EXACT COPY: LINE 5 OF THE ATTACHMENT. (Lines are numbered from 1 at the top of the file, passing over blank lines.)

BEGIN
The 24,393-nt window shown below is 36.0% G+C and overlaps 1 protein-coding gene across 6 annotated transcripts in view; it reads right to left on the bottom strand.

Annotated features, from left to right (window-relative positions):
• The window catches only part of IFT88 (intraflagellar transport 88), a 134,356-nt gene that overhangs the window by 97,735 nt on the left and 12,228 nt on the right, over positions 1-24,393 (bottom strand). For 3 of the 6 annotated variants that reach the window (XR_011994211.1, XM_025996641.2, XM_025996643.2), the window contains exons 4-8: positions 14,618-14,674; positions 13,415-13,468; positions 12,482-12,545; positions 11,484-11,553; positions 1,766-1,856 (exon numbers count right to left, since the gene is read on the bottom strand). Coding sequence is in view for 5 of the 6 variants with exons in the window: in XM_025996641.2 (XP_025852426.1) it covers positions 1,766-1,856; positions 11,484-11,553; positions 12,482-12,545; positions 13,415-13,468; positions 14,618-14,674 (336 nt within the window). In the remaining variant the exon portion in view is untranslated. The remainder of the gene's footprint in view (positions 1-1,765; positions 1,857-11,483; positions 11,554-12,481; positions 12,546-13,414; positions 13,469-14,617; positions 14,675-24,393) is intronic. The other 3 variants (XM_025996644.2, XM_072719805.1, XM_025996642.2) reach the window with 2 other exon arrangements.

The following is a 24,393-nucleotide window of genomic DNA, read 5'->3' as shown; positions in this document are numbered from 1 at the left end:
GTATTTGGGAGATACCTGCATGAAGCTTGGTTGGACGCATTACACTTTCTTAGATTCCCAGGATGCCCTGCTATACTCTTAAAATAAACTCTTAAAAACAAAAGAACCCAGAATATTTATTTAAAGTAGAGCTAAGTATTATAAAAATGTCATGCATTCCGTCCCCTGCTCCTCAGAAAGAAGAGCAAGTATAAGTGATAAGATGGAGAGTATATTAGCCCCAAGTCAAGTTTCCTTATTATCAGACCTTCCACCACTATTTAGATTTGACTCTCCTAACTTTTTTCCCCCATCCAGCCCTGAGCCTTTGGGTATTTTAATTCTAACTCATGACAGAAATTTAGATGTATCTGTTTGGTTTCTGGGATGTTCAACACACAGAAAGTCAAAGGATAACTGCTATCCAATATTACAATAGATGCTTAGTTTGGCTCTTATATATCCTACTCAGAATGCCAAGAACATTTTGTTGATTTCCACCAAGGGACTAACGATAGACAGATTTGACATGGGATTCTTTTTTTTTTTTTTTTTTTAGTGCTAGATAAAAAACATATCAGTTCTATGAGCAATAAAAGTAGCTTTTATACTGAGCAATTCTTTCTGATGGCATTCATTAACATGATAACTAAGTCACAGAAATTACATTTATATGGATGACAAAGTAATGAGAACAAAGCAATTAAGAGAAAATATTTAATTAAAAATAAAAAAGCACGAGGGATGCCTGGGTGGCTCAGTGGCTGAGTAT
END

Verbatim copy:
GTATTTGGGAGATACCTGCATGAAGCTTGGTTGGACGCATTACACTTTCTTAGATTCCCAGGATGCCCTGCTATACTCTTAAAATAAACTCTTAAAAACAAAAGAACCCAGAATATTTATTTAAAGTAGAGCTAAGTATTATAAAAATGTCATGCATTCCGTCCCCTGCTCCTCAGAAAGAAGAGCAAGTATAAGTGATAAGATGGAGAGTATATTAGCCCCAAGTCAAGTTTCCTTATTATCAGACCTTCCACCACTATTTAGATTTGACTCTCCTAACTTTTTTCCCCCATCCAGCCCTGAGCCTTTGGGTATTTTAATTCTAACTCATGACAGAAATTTAGATGTATCTGTTTGGTTTCTGGGATGTTCAACACACAGAAAGTCAAAGGATAACTGCTATCCAATATTACAATAGATGCTTAGTTTGGCTCTTATATATCCTACTCAGAATGCCAAGAACATTTTGTTGATTTCCACCAAGGGACTAACGATAGACAGATTTGACATGGGATTCTTTTTTTTTTTTTTTTTTTAGTGCTAGATAAAAAACATATCAGTTCTATGAGCAATAAAAGTAGCTTTTATACTGAGCAATTCTTTCTGATGGCATTCATTAACATGATAACTAAGTCACAGAAATTACATTTATATGGATGACAAAGTAATGAGAACAAAGCAATTAAGAGAAAATATTTAATTAAAAATAAAAAAGCACGAGGGATGCCTGGGTGGCTCAGTGGCTGAGTAT